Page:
In a nutshell, the benefits of the SIMPLE IRA outweigh the costs when a business has some employees yet is not generating sufficient cash flows that allow for a greater net benefit by enrolling in a costlier plan, like a 401(k). This plan is optimal for employers willing to accept lower contribution limits to save on administration and maintenance costs. This makes the SIMPLE appealing to small-business owners, as they will not spend laborious hours managing the plan or filing with the IRS and can still make contributions that align with their goals.

As your business continues to grow, you will reach a point in time where you will want to contribute more to your retirement plan. Before you are ready to take on a third-party administrator, as well as all the other costs associated with a traditional 401(k), we opt for adding a safe harbor provision to allow for lower costs and higher contributions.

Safe Harbor 401(k)

Two typical company milestones will either force or prompt you to switch from your SIMPLE plan to a 401(k): you now have more than 100 employees on your payroll, or you are generating enough income where the higher contribution limits of the regular 401(k) outweigh the administrative costs. While similar, a few key features distinguish the safe harbor 401(k) from the traditional format. The employer must make annual contributions to at least some eligible employee accounts, selecting one of the two formulas discussed under SIMPLE plans, above. In addition, vesting schedules are not allowed. The trade-off is that the business can forgo the complex annual nondiscrimination tests that regular 401(k) plans must pass. Skipping these tests allows for highly compensated employees to disproportionately benefit from the plan. If your business is comprised of many lower-paid employees, your rate of savings may be limited if you opt for a traditional 401(k), as it is likely your savings rate is greater than your employees’.

Safe harbor 401(k) plans can also allow participants to take loans against their accounts.

Overall, you can contribute more to your safe harbor 401(k) account compared to the SEP and SIMPLE, without the complication of annual nondiscrimination testing. You will need a third-party administrator (TPA) to assist with certain annual filing requirements and other tasks.

Traditional 401(k)

Congratulations, your business and employees are profitable enough to maximize retirement savings by establishing a traditional 401(k) — your business can handle the additional administration and setup costs, and your employees are saving enough to allow you, the owner, to increase your personal contributions. This plan is one of the most flexible retirement plans offered and allows for much higher contribution limits than SEP plans and SIMPLE IRAs. Under a traditional 401(k), employers are not required to make annual contributions, but if they decide to, they can mitigate risk by setting up a vesting schedule that stipulates that the employees do not have rights to their employer contributions until a certain number of years. This plan also allows participants to take loans.

A TPA is required for the setup and maintenance of your 401(k) plan, and its fees can add up as the plan grows. While expensive, these administrators can be very helpful in managing accounts and helping your plans stay within regulations. Since employer contributions are optional, your company is subject to nondiscrimination tests, barring highly compensated employees from disproportionately benefiting from the plan. Once the tests are complete for the year, auditors will require highly compensated employees to withdraw any contributions made over the limit of the year. As the average income and savings of your employees grow, so do the contribution limits, and the costs of contributing. Settling on the traditional 401(k) depends greatly on not only the number of employees you have, but also their average salaries.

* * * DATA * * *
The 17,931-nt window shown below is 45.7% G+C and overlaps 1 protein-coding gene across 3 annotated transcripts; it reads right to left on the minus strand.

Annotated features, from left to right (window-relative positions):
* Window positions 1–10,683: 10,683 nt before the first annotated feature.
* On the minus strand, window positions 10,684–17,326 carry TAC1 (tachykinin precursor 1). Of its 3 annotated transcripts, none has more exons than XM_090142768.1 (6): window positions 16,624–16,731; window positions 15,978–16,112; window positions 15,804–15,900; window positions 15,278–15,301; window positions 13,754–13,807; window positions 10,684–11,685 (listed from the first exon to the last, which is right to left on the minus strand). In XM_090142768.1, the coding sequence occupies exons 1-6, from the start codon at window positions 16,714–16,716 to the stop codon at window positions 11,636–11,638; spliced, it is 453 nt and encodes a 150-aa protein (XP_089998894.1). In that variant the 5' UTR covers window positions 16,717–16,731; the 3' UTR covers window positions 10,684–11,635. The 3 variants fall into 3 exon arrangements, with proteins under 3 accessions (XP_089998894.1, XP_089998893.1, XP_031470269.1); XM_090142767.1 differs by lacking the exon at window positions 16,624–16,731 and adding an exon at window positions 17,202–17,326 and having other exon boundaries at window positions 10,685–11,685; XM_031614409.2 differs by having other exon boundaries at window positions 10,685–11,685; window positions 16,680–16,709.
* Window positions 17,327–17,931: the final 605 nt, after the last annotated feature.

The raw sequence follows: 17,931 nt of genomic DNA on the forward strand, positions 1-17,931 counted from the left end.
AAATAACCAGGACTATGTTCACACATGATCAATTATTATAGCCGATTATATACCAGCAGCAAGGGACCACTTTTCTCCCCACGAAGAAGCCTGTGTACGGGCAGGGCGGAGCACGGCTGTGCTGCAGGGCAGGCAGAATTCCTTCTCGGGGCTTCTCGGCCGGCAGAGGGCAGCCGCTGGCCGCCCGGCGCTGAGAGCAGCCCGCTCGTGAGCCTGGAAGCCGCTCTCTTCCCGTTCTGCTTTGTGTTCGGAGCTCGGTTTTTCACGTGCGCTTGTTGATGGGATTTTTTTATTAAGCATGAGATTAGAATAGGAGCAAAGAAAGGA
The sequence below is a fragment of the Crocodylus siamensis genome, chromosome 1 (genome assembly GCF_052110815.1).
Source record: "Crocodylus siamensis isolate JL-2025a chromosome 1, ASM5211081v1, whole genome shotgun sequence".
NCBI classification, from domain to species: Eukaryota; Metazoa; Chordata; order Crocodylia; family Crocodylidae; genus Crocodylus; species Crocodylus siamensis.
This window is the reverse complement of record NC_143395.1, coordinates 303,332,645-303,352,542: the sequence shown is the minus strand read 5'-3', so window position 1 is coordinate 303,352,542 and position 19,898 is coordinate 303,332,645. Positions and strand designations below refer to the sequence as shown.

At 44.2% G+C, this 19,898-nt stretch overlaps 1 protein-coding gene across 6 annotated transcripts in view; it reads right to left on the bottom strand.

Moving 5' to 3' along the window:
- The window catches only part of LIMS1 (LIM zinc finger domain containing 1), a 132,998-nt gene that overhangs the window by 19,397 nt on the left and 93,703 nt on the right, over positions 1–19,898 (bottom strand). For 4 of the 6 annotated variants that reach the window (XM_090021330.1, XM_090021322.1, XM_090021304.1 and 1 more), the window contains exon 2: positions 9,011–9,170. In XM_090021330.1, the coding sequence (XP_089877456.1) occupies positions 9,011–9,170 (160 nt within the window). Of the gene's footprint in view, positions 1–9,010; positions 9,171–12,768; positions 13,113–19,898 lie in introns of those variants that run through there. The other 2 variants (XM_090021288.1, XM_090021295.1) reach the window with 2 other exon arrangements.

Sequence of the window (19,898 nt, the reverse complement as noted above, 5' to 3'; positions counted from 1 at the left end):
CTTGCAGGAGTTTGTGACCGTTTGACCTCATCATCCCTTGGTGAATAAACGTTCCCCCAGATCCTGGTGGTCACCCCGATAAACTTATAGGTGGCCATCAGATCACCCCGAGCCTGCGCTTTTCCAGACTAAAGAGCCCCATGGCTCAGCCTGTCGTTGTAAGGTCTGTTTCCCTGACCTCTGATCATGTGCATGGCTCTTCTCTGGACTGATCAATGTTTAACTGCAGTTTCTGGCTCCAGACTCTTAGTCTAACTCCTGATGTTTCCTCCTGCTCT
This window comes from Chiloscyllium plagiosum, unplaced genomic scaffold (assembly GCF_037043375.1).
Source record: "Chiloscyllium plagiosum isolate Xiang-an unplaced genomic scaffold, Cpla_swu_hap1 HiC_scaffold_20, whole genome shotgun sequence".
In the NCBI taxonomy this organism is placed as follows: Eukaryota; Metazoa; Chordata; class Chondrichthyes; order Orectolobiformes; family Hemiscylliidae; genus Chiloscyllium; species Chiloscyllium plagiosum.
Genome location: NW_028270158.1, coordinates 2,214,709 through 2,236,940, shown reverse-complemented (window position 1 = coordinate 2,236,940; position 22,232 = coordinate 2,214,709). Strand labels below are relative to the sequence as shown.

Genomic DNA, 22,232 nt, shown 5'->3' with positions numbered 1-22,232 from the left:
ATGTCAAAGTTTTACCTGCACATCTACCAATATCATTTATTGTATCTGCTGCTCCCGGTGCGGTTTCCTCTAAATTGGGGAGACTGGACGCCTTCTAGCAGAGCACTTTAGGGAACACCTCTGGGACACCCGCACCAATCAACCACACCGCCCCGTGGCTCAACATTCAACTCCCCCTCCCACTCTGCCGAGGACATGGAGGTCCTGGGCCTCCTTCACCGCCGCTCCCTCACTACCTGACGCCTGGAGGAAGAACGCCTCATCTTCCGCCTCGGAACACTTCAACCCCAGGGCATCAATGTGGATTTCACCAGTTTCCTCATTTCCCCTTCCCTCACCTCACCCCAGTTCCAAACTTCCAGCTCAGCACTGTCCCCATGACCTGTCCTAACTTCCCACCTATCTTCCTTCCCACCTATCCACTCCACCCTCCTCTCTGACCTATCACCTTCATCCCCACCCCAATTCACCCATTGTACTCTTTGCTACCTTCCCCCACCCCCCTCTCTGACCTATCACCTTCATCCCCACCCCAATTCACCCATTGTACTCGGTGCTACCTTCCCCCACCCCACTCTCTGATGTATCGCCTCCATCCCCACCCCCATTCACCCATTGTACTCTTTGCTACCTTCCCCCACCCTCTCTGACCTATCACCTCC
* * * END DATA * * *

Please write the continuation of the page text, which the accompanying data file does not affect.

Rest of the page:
Tax Credit for Retirement Plans

If your business has fewer than 100 employees, there is a startup tax credit of $500 to $5,000 for three years after starting a plan. The tax credit is for setup costs (of which there are usually none with a SEP, SIMPLE or solo 401(k)) and educating your employees about the plan, and has important limitations.


While establishing retirement accounts is a powerful way to attract employees and bolster their confidence toward a fulfilling retirement, we do appreciate the uniqueness behind each business. These decisions are not to be taken lightly. While this article is intended to make the choice clearer, for advice best suited to you and your business, please reach out to our team.

To read more:

2023 Tax-Planning Strategies: Essential Last-Minute Tips to Maximize Your Savings (

The Importance of Retirement Tax Planning – Why Tax Planning in Retirement Is Just as Important as When You’re Working | Milestone Financial Planning

Secure Your Retirement: Investing for Your Future | Milestone Financial Planning

Disclaimer/Author(s) Bio: This is not to be considered investment, tax, or financial advice. Please review your personal situation with your tax and/or financial advisor. Milestone Financial Planning, LLC, (Milestone), a fee-only financial planning firm and registered investment advisor in Bedford, NH. Milestone works with clients on a long-term, ongoing basis. Our fees are based on the assets that we manage and may include an annual financial planning subscription fee. Clients receive financial planning, tax planning, retirement planning, and investment management services, and have unlimited access to our advisors. We receive no commissions or referral fees. We put our client’s interests first.  If you need assistance with your investments or financial planning, please reach out to one of our fee-only advisors.  Advisory services are only offered to clients or prospective clients where Milestone and its representatives are properly licensed or exempt from licensure.